Second, Mr. Cooperman's certification proposal would not abolish the current teacher-education requirements. It would provide an alternate route to certification, aimed at those without formal college or university training in education.

Third, the Rutgers University Council on Teacher Education does include faculty members from the Graduate School of Education, but the majority of the members come from the liberal-arts disciplines. While the Council did express concern over some aspects of the proposal, as you mentioned, it did not recommend that the 18-credit minor in education be expanded to 24 credits--an impossibility given the fact that the Cooperman plan does not require an education minor at all. Rather, the Council suggested that the 18 credits in the subject to be taught be expanded to 24 credits.

Finally, the faculty members of the Graduate School of Education have not endorsed the plan. In fact, we have submitted a report to the State Board of Education explaining our opposition to the plan, detailing the problems we detect and proposing that New Jersey go to a fifth-year plan for certification. While we endorse the Commissioner's attempt to bring more talented individuals into the state's teaching corps, we decry the route he is proposing. Eliminating the need for professional training prior to entry into the classroom will not enhance the quality of teaching.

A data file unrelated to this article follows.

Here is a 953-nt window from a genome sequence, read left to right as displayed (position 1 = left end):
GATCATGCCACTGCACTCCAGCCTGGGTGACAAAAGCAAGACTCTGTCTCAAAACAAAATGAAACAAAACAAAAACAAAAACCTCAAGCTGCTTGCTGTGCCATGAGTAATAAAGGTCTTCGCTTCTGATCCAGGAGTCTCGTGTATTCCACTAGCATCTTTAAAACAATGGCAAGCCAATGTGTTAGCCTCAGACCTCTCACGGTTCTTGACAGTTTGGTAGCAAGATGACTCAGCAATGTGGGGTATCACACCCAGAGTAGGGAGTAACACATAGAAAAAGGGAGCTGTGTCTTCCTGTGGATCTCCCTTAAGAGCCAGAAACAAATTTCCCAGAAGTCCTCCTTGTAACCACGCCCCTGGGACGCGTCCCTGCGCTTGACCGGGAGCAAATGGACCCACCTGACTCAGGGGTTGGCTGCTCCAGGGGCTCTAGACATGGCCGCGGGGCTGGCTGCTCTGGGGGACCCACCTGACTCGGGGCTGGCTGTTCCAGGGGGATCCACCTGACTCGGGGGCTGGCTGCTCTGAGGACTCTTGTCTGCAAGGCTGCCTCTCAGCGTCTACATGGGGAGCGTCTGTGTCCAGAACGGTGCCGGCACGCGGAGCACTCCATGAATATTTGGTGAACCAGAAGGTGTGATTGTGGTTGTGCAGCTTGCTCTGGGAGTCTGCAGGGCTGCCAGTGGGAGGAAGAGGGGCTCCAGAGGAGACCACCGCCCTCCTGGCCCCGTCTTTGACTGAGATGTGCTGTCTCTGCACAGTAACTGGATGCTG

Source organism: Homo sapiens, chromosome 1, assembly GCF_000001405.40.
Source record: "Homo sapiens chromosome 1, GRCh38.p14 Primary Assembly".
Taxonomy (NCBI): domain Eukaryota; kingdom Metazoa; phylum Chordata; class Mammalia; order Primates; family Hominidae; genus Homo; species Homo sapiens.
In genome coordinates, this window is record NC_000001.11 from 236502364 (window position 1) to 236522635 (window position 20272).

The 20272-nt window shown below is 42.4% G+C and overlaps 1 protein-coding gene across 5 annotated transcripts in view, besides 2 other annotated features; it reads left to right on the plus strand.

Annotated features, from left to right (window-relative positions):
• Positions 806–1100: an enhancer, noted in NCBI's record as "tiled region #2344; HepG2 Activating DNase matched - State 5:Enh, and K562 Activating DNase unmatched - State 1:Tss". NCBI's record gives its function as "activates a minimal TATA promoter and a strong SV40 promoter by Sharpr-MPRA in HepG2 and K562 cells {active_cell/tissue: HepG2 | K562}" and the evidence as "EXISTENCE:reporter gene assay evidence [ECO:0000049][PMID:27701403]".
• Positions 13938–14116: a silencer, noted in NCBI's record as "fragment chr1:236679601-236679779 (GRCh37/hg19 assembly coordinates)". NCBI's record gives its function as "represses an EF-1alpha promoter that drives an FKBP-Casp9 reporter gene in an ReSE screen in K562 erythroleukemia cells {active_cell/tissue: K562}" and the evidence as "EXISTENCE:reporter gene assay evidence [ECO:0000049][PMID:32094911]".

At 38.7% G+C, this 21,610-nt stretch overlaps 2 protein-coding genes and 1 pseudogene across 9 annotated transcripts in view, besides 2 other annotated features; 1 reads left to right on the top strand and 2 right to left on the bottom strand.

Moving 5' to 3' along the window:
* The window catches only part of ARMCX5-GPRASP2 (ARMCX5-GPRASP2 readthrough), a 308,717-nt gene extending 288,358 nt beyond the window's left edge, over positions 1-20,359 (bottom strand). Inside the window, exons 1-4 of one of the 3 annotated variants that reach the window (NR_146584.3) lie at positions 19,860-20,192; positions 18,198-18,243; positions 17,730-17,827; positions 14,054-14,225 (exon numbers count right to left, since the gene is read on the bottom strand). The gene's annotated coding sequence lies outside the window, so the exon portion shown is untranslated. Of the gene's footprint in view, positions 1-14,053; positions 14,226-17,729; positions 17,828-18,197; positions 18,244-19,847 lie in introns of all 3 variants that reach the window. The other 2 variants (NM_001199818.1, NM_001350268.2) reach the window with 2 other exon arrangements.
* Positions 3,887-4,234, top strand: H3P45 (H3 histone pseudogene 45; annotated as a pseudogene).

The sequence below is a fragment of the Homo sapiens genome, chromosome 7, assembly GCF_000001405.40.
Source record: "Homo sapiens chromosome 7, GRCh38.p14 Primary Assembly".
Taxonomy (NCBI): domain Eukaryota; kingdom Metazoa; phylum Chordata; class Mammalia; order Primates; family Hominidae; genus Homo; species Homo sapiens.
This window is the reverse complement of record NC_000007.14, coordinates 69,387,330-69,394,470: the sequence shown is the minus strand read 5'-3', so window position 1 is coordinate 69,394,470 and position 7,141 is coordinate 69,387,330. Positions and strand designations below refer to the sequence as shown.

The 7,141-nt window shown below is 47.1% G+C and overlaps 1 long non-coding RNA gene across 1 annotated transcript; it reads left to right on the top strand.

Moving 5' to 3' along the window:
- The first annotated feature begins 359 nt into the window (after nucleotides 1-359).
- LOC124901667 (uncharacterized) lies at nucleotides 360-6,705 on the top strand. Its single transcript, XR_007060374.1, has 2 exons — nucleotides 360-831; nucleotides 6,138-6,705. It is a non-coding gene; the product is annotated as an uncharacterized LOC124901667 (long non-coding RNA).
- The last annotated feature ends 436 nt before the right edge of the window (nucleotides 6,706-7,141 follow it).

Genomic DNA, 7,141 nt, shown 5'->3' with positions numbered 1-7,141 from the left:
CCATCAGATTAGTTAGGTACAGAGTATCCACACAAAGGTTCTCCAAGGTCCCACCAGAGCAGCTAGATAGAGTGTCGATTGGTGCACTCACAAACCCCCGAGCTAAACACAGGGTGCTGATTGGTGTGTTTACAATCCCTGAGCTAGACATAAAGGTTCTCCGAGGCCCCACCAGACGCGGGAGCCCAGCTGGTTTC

Editor's Note: Ms. Weinstein is correct in her first and third points, and we regret the errors. But with regard to the abolition of certification requirements, the article said the plan would abolish "the current requirements that all teachers earn an education degree." The article did not say that the Rutgers Graduate School of Education endorsed the proposal.